The language that determines what is taken out of your paycheck every 2 weeks for your medical plan choice is found in article 11.2(b)(1). It states: "...the Company will pay the full cost of the low-cost plan in the applicable region for eligible employees and dependents. For those employees and dependents whose coverage is with another plan, employees will contribute on a pre-tax basis the difference between the cost of the low-cost plan and the plan the employee chooses."
The low cost plan is strictly determined by the premium cost for each plan, not the costs you incur when you use your insurance to cover medical expenses for you and your family. Boeing calculates the premium cost each year before open enrollment to determine on an annual basis, which plan is the low cost plan based solely on premium. With the calculation in 2008 for last May's open enrollment, the Traditional Medical Plan became the low cost plan so there is no monthly premium cost if you chose that plan.
Our contract has never specified a particular plan (ie: Selections) as the "low cost plan" therefore preserving the language of the 2005 contract in the proposed 2008 contract did not override the last calculation and the current premium costs you are now paying.
Again, by reverting to the 2005 language, Boeing did not succeed in cost-shifting increased co-pays and deductibles nor were they able to implement their mandatory generic prescription program. All co-pays, deductibles and coverage levels will remain the same for the life of the agreement.
Concurrently, with the new contract you do not have the ability to change plan choices at this time. Your next opportunity will be during the month of May 2009 when open enrollment occurs. We encourage you to make your choice not just on the monthly premium cost but to compare the features of the different plan designs to be able to make an informed choice of how you use your health insurance and the entire costs of each plan.
Clarification on New Subcontracting Language
Several members have asked questions regarding new language in Article 21.7 regarding offloading and subcontracting decisions affecting less than 10 employees. Some assumed the new paragraph was a takeaway when it was simply putting into writing what had been a verbal agreement in the past.
Here is the clarification:
In the 2002 contract, Boeing gutted 21.7 and added stipulations on what does not require notice or the review process (a through e). The 2002 changes meant anything that affected 10 or less employees did not go through the 180 day review process.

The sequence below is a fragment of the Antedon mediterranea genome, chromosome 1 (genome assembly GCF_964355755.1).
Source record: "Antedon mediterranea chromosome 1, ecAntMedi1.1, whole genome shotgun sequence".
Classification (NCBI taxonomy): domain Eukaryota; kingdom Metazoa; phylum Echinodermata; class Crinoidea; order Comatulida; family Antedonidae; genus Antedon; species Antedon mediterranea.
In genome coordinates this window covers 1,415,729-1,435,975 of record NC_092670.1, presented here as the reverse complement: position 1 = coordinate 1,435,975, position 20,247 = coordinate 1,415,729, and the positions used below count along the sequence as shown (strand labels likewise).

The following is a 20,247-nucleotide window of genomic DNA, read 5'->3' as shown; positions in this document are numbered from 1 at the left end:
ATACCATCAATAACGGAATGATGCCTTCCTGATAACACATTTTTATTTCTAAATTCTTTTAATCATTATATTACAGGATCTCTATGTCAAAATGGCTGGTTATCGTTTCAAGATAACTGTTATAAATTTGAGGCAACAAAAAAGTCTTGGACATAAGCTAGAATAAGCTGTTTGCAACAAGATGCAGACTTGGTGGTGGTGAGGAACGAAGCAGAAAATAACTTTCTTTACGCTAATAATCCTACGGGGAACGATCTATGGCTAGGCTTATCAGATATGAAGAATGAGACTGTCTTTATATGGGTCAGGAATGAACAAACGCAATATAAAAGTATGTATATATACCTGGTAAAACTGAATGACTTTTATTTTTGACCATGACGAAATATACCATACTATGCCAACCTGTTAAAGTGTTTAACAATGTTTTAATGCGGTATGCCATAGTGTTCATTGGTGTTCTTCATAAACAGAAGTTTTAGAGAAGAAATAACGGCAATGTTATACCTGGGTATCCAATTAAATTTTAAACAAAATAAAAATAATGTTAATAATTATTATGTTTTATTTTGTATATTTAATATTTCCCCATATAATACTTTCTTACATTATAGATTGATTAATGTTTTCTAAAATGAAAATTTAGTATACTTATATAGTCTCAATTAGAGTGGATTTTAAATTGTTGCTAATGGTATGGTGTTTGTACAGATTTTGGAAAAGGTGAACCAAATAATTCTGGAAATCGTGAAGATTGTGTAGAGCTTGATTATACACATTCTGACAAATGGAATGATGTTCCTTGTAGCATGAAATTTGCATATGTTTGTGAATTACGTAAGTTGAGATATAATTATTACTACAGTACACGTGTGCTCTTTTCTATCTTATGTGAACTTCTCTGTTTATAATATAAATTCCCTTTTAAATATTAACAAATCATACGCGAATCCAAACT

After the 2002 contract, we convinced Boeing that their own offload process takes longer than 180 days to complete. We made an agreement they would provide notification to the Union of intentions to offload decisions affecting 10 or less employees and if the Union presented a proposal or alternative before they completed their financial business case, they would consider the Union proposal. This had been a handshake (or verbal) agreement for the past six years. The new language simply captures that verbal agreement to ensure we will continue to get the notification and have the chance to present an alternative before their review process is complete.
Following is the new language which puts this verbal agreement into the contract:
For subcontracting and offloading decisions affecting less than ten (10) employees (including but not limited to decisions to consolidate work for efficiency or strategic reasons in a Company facility not covered by this Agreement), the Company will provide notice to the Union Site Representatives of plans to subcontract or offload work then being performed by bargaining unit employees. The notice will include the reason for the planned subcontracting or offloading. The one hundred eighty (180) day or sixty (60) day notice restriction will not apply to subcontracting and offloading decisions affecting less than ten (10) employees. If time permits following the notice, Union Site Representatives may recommend subcontracting or offloading alternatives to such decisions (those affecting less than ten (10) employees) that are financially and strategically sound.